How do smartphones fit into buying decisions? That's the key question behind a new survey undertaken by -- who else? -- Google, whose name is now synonymous with online advertising.
The survey, conducted with independent marketing firm Ipsos OTX, asked 5,013 U.S. adult smartphone users through the end of last year about their mobile habits in relation to ads, shopping and searching. Google said that, for businesses, the survey showed mobile search, location-based products and services, and a cross-channel strategy are important for marketing to mobile users.
To no one's surprise, the survey found that smartphones are widely used as an extension of desktop computers to browse the Internet (81 percent), search (77 percent), use an app (68 percent), and watch videos (48 percent).
Users looking for information that could lead to buying, the survey found, can be broken into three often-overlapping groups: action-oriented searchers, local information seekers, and users looking to make a purchase.
The most visited web sites are search engines (77 percent), followed by sites that offer social networking, retail and video sharing. And those searches lead to business -related actions. Ninety percent said searches led them to buy something, visit a business, or take another action, which, because mobile devices are carried everywhere, includes both physical as well as virtual actions.
Local information searching is nearly universal, with 95 percent of those surveyed indicating they use their smartphone for this purpose. Eighty-eight percent use this local information within a day. More than three-quarters say the action leads to contacting a business, with 61 percent saying they will call a business, and 59 percent physically visiting a business.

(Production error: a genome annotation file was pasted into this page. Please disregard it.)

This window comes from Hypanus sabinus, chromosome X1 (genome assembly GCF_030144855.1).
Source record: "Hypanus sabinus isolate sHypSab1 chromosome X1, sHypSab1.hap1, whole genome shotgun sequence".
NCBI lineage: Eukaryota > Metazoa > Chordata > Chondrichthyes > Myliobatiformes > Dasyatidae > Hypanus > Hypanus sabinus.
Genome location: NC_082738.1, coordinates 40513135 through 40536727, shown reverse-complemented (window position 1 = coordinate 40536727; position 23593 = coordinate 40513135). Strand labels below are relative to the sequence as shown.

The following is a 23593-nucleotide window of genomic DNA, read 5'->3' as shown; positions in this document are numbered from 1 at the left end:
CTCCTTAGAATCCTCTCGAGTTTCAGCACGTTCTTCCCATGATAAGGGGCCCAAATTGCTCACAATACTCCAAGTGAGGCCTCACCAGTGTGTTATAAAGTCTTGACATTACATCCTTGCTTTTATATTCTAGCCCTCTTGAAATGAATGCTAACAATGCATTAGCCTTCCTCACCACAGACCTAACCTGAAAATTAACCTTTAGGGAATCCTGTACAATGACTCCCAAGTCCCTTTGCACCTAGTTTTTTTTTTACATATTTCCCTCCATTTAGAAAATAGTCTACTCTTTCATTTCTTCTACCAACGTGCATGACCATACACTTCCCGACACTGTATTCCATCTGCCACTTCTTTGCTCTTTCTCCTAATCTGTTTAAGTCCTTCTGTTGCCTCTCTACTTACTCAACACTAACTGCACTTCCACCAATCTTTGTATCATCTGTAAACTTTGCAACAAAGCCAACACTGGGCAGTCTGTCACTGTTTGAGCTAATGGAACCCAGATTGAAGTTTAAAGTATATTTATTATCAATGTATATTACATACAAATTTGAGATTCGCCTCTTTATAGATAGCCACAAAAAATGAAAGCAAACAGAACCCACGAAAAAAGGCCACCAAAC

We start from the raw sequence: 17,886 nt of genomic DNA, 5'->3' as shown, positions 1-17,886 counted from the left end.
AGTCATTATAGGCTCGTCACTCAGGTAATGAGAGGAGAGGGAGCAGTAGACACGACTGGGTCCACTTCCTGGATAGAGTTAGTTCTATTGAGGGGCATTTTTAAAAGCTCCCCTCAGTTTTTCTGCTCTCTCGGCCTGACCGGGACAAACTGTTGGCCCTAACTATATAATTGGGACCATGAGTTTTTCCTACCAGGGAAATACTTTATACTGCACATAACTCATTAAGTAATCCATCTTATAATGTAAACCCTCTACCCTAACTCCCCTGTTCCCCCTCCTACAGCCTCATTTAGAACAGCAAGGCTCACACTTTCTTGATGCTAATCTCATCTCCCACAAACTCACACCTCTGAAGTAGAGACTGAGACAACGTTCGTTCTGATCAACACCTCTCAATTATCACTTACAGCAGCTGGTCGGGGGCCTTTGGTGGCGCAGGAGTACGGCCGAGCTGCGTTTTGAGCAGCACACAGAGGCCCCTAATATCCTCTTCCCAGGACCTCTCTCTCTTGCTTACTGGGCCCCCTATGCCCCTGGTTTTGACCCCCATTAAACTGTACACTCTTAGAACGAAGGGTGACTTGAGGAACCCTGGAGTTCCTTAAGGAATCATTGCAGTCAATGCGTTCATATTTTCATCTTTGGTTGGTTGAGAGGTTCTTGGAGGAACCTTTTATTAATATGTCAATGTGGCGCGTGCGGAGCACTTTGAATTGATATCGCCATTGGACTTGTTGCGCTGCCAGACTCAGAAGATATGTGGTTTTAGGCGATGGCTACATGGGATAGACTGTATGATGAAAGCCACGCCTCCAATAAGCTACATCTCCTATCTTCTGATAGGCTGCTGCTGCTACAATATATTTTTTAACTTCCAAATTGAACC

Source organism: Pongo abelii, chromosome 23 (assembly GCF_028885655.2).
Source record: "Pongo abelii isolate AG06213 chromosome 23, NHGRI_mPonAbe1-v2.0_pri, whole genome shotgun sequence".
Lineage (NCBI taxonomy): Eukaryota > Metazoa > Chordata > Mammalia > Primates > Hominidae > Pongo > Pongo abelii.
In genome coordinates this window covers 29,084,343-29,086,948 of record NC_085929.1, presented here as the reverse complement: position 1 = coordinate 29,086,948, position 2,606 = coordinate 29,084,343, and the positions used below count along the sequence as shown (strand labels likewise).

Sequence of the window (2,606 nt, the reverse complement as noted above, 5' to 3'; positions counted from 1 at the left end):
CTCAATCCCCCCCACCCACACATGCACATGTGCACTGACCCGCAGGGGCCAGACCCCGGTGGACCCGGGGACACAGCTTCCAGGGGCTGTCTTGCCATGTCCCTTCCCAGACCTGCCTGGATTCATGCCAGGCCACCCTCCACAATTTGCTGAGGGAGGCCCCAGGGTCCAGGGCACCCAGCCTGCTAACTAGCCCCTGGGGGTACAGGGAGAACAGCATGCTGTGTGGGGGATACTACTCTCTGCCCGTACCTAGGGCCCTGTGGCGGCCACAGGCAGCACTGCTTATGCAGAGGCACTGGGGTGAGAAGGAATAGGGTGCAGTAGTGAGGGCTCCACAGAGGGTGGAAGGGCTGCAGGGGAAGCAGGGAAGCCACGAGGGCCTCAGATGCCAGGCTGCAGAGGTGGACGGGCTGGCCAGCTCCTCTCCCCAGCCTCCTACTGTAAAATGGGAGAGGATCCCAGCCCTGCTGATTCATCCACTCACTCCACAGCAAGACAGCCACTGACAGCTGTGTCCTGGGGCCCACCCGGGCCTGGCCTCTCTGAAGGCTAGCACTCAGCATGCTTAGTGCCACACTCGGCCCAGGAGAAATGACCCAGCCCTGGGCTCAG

Smartphones have quickly become an indispensable aid to making a purchase. Seventy-nine percent of smartphone consumers use their devices while in a store -- to compare prices, find more product info, or locate another store. Nearly as many, 74 percent, use them to make a purchase online or in the store.
The survey also found that ads are a big driver of purchasing action. Seventy-one percent use smartphones to search because of an ad. That action was taken by 68 percent because of a traditional media ad, while 27 percent were responding to a mobile ad and 18 percent to an online ad.
Eighty-two percent said they notice mobile ads, and half of those take action -- either by visiting a web site (35 percent) or making a purchase (49 percent.)
Avi Greengart, an analyst with industry research firm Current Analysis, described the results from Google's survey as "not surprising." Anecdotally, he said, he and and other shoppers commonly use smartphones as a tool for shopping, especially when actually out shopping, although he noted that he can't recall seeing any specific mobile ad.